X-ray imaging software tools for HPC clusters and the Cloud

Darren Thompson, Alex Khassapov, Yakov Nesterets, Timur Gureyev, John Taylor

Research output: Chapter in Book/Report/Conference proceedingConference PaperResearchpeer-review

2 Citations (Scopus)


Computed Tomography (CT) is a non-destructive imaging technique widely used across many scientific, industrial and medical fields. It is both computationally and data intensive, and therefore can benefit from infrastructure in the "supercomputing" domain for research purposes, such as Synchrotron science. Our group within CSIRO has been actively developing X-ray tomography and image processing software and systems for HPC clusters. We have also leveraged the use of GPU's (Graphical Processing Units) for several codes enabling speedups by an order of magnitude or more over CPU-only implementations. A key goal of our systems is to enable our targeted "end users", researchers, easy access to the tools, computational resources and data via familiar interfaces and client applications such that specialized HPC expertise and support is generally not required in order to initiate and control data processing, analysis and visualzation workflows. We have strived to enable the use of HPC facilities in an interactive fashion, similar to the familiar Windows desktop environment, in contrast to the traditional batch-job oriented environment that is still the norm at most HPC installations. Several collaborations have been formed, and we currently have our systems deployed on two clusters within CSIRO, Australia. A major installation at the Australian Synchrotron (MASSIVE GPU cluster) where the system has been integrated with the Imaging and Medical Beamline (IMBL) detector to provide rapid on-demand CT-reconstruction and visualization capabilities to researchers whilst on-site and remotely. A smaller-scale installation has also been deployed on a mini-cluster at the Shanghai Synchrotron Radiation Facility (SSRF) in China. All clusters run the Windows HPC Server 2008 R2 operating system. The two large clusters running our software, MASSIVE and CSIRO Bragg are currently configured as "hybrid clusters" in which individual nodes can be dual-booted between Linux and Windows as demand requires. We have also recently explored the adaptation of our CT-reconstruction code to Cloud infrastructure, and have constructed a working "proof-of-concept" system for the Microsoft Azure Cloud. However, at this stage several challenges remain to be met in order to make it a truly viable alternative to our HPC cluster solution. Recently, CSIRO was successful in its proposal to develop eResearch tools for the Australian Government funded NeCTAR Research Cloud. As part of this project our group will be contributing CT and imaging processing components.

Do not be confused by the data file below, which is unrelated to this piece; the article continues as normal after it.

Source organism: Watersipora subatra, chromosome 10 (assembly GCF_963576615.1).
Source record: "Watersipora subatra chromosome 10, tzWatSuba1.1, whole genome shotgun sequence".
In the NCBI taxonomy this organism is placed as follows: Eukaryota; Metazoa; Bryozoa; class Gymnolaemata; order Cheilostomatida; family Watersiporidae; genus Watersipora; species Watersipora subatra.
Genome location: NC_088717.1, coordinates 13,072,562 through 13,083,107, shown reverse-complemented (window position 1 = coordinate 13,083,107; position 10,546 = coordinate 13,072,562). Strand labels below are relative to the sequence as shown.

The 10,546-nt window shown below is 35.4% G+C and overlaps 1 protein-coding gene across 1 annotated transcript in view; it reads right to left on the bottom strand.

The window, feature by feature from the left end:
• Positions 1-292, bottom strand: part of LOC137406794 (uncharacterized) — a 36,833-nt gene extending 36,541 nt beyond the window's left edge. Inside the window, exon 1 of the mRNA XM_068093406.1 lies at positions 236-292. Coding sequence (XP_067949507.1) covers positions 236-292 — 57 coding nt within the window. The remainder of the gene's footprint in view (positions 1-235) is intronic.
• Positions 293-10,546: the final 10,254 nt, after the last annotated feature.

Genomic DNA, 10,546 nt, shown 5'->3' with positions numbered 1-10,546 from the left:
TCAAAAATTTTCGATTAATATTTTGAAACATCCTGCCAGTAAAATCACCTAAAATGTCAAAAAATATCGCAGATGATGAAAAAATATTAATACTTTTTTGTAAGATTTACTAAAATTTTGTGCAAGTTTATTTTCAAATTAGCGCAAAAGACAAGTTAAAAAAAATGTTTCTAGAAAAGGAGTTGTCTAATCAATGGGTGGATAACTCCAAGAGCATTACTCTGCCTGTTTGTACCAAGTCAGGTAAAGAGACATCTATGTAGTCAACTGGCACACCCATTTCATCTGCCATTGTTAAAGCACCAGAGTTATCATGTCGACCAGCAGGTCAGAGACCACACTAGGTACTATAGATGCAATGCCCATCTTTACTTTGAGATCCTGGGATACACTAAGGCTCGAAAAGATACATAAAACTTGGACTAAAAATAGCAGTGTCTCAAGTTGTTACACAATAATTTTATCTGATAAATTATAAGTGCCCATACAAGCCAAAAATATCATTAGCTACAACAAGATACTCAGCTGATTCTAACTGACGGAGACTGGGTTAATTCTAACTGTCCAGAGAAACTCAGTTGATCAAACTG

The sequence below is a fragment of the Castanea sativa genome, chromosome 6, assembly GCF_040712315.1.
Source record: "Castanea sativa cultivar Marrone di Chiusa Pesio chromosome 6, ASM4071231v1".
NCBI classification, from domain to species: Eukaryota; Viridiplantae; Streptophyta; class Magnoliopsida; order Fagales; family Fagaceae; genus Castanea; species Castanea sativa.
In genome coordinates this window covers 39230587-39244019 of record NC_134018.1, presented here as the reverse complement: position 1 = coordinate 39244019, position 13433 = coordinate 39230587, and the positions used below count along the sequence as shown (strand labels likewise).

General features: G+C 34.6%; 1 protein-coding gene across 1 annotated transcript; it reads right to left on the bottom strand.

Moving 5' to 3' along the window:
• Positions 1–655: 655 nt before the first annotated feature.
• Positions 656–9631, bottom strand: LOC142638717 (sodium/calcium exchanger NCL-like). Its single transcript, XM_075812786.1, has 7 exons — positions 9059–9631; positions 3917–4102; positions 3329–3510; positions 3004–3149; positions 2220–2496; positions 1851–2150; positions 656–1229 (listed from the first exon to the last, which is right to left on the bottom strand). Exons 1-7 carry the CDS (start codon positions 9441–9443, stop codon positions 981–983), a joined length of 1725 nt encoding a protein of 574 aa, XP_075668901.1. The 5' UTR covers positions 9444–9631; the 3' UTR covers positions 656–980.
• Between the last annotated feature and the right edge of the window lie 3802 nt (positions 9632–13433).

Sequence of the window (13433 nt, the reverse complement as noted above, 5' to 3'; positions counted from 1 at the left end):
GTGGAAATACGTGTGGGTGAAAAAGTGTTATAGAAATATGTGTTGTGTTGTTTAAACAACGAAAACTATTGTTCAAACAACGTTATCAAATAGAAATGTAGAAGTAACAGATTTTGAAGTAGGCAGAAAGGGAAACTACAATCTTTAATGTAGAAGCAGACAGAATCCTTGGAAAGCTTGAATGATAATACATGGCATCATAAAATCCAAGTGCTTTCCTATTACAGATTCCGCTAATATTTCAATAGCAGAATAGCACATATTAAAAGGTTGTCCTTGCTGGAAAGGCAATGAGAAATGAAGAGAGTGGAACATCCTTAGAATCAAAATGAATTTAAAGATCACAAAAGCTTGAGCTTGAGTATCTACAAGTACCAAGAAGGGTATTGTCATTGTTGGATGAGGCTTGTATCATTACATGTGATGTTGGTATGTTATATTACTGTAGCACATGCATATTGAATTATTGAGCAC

Original languageEnglish
Title of host publication2012 IEEE 8th International Conference on E-Science, e-Science 2012
PublisherIEEE, Institute of Electrical and Electronics Engineers
ISBN (Print)9781467344678
Publication statusPublished - 2012
Externally publishedYes
EventIEEE International Conference on e-Science 2012 - Chicago, United States of America
Duration: 8 Oct 201212 Oct 2012
Conference number: 8th
https://ieeexplore.ieee.org/xpl/conhome/6389598/proceeding (Proceedings)


ConferenceIEEE International Conference on e-Science 2012
Abbreviated titlee-Science 2012
Country/TerritoryUnited States of America
Internet address


  • Cloud computing
  • CT reconstruction
  • GPU
  • High performance computing
  • Synchrotron science

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